Victoria council denies VicPD coverage for Employer’s Health Tax

Several cuts to police costs have dropped the proposed municipal tax from 4.3 to 3.9 per cent

After months of debate, Victoria council has made a decision on the Victoria Police budget.

The City will not cover the $690,000 employer’s health tax, but found funding for the cost in the VicPD’s budget by cutting certain requests and shifting funds. This, said Coun. Ben Isitt, will avoid police employee layoffs and drop the City’s projected tax increase from 4.3 per cent to 3.9 per cent.

“Because our provisional budget from City staff had anticipated the Employer’s Health Tax might be funded through an additional tax increase, council dug into the numbers … and we were able to drill down with the VicPD, and there were a number of potential savings,” Isitt said. “This is a good news story.”

VicPD Chief Const. Del Manak had said in previous council meetings that if the police department was responsible for the Employer’s Health Tax, up to nine civilian positions could be cut. However, Isitt claimed that with these new spending cuts, no layoffs will need to take place.

ALSO READ: Nine jobs at the Victoria Police Department at risk after budget decision

Council approved a version of the VicPD budget revision which cut five non-staffing expenditures, totalling $212,000. This included changes and cuts to the VicPD’s DNA analysis measures – due to the low frequency of use – a change to its CCTV maintenance contract, a change to the landline/mobility contract, different approaches to management training, and a change in officers’ roles at special events. Council also approved the VicPD’s suggestion of cutting one new help desk position, amounting to $75,000 but said would consider it in 2020.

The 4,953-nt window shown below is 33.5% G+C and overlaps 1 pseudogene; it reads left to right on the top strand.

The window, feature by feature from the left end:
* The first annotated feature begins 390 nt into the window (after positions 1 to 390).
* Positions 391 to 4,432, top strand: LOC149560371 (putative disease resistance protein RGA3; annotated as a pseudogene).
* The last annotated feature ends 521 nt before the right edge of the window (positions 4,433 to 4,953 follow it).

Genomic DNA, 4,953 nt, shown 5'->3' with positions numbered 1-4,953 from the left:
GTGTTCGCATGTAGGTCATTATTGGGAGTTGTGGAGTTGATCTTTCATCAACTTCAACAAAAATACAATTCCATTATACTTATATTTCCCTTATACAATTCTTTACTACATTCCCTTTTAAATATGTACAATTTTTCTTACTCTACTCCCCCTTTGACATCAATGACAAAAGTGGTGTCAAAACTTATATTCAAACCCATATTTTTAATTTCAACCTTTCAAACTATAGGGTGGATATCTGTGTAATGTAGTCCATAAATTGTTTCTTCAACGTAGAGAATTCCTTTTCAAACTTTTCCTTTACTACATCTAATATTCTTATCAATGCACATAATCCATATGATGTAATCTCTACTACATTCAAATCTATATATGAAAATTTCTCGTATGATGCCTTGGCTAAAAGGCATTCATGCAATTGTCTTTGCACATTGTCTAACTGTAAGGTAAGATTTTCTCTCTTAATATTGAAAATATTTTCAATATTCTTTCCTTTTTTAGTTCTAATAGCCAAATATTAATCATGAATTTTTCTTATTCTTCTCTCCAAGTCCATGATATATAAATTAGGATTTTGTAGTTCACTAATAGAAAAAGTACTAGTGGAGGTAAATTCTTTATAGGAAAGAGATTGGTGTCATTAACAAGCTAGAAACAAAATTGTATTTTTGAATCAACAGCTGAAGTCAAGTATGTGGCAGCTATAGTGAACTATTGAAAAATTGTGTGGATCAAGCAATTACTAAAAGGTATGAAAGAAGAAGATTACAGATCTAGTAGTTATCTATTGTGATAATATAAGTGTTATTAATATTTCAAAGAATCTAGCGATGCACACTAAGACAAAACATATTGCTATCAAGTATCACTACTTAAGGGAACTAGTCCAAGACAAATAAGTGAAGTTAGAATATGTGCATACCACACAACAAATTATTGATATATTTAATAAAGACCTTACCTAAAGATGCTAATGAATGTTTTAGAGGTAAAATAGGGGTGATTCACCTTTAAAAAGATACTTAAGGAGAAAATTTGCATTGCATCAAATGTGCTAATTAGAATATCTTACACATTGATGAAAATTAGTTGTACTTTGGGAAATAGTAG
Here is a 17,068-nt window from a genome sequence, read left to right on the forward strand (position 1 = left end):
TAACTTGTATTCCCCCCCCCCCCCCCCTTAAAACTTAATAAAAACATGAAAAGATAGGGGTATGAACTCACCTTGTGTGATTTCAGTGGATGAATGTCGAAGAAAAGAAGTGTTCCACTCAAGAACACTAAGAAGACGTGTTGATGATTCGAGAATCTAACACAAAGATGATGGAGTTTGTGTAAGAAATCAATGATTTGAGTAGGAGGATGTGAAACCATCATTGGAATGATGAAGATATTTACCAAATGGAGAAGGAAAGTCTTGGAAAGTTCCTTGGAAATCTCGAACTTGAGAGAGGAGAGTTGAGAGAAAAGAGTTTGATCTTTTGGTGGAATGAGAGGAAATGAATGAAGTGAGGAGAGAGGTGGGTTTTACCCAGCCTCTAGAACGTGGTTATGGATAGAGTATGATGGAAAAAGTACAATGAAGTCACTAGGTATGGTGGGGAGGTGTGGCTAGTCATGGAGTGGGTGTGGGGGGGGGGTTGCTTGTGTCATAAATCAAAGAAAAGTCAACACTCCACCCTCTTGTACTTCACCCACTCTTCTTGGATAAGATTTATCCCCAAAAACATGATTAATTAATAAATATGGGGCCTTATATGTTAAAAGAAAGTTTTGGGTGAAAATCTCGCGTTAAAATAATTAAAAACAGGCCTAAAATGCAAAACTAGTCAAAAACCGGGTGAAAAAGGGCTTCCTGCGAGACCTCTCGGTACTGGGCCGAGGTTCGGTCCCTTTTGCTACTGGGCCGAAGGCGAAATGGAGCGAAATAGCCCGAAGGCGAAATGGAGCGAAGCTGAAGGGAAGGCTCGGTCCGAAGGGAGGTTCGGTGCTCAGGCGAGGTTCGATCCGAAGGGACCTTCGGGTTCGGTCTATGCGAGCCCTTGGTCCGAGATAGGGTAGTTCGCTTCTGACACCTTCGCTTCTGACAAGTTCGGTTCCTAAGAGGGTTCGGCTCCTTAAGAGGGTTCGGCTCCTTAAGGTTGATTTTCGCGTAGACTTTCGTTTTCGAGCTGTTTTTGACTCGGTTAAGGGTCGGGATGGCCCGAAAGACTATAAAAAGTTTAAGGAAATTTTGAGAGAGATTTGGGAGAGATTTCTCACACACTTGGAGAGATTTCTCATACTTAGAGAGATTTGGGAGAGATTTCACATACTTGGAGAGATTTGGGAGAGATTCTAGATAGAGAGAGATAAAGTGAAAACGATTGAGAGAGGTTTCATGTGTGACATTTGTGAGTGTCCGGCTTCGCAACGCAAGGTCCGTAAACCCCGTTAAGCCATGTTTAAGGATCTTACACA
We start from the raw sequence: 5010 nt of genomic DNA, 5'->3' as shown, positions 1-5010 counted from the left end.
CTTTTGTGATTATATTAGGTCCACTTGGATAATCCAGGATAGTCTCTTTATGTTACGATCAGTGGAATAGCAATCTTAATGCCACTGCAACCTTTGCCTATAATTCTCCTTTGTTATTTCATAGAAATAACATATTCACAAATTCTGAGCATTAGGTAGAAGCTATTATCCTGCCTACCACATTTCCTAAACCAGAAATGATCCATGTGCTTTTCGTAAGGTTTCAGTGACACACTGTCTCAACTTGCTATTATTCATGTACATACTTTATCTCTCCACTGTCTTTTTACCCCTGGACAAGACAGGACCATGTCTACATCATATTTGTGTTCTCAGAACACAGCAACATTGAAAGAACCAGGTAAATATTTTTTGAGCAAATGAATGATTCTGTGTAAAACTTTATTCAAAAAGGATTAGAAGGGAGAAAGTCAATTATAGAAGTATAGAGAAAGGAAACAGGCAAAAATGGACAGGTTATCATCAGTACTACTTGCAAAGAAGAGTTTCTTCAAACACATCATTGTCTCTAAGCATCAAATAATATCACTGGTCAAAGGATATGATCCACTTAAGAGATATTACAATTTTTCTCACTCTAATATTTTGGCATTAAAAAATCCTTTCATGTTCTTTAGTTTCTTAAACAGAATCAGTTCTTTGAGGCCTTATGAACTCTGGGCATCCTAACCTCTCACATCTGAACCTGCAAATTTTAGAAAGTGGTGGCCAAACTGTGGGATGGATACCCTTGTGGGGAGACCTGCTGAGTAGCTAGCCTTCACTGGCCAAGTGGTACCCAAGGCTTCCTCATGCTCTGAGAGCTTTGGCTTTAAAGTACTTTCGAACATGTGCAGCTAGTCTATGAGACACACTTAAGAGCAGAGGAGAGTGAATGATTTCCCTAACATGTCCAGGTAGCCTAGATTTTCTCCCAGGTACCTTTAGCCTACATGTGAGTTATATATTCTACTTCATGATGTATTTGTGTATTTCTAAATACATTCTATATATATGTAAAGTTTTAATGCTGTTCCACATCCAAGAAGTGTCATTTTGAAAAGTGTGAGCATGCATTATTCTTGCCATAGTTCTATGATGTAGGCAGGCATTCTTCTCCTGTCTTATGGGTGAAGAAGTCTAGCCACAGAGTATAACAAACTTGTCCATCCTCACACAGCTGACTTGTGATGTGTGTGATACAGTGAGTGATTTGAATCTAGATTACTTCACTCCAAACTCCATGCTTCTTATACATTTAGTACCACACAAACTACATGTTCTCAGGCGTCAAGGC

Council denied a retirement payout increase from the police reserve fund. The VicPD had requested an increase from $400,000 to $700,000 for retirement payout fund due to a high number of retiring officers, but the city voted to keep it at the current amount.

Council also voted to not increase the capital reserve fund, which is used to purchase equipment and vehicles. VicPD originally requested an increase from $765,000 to $1,156,000.

“Through those reductions to the reserves, we were able to cover the Employers’ Health Tax and the six officers,” Isitt said.

In February, Victoria and Esquimalt were ordered by the provincial director of police services to approve VicPD’s 2018 budget request for six new officers. The department had submitted an appeal to the province after this request was initially denied. Hiring six additional officers added $300,000 to the 2019 budget.

READ MORE: Six new police officers add $300,000 to Victoria’s 2019 budget

“This resolves the issue of the 2019 police budget,” Isitt said. “City council has delivered a reduction in the projected tax increase without any layoffs. This demonstrates that we can pursue fiscal restraint in policing expenditures without compromising public safety.”

Victoria Mayor Lisa Helps, who also co-chairs the Victoria-Esquimalt Police Board with Esquimalt Mayor Barb Desjardins, was not entirely happy with the decision.

“It’s good to see no layoffs take place, but the compromise still asks police to dig a little deeper,” Helps said. “I think the employer’s health tax should have been funded through the city, but this is council’s direction to the police board.”

VicPD Chief Constable Del Manak was unavailable for comment at the time of publication but will be speaking with Black Press Media on the decision later today.

nicole.crescenzi@vicnews.com


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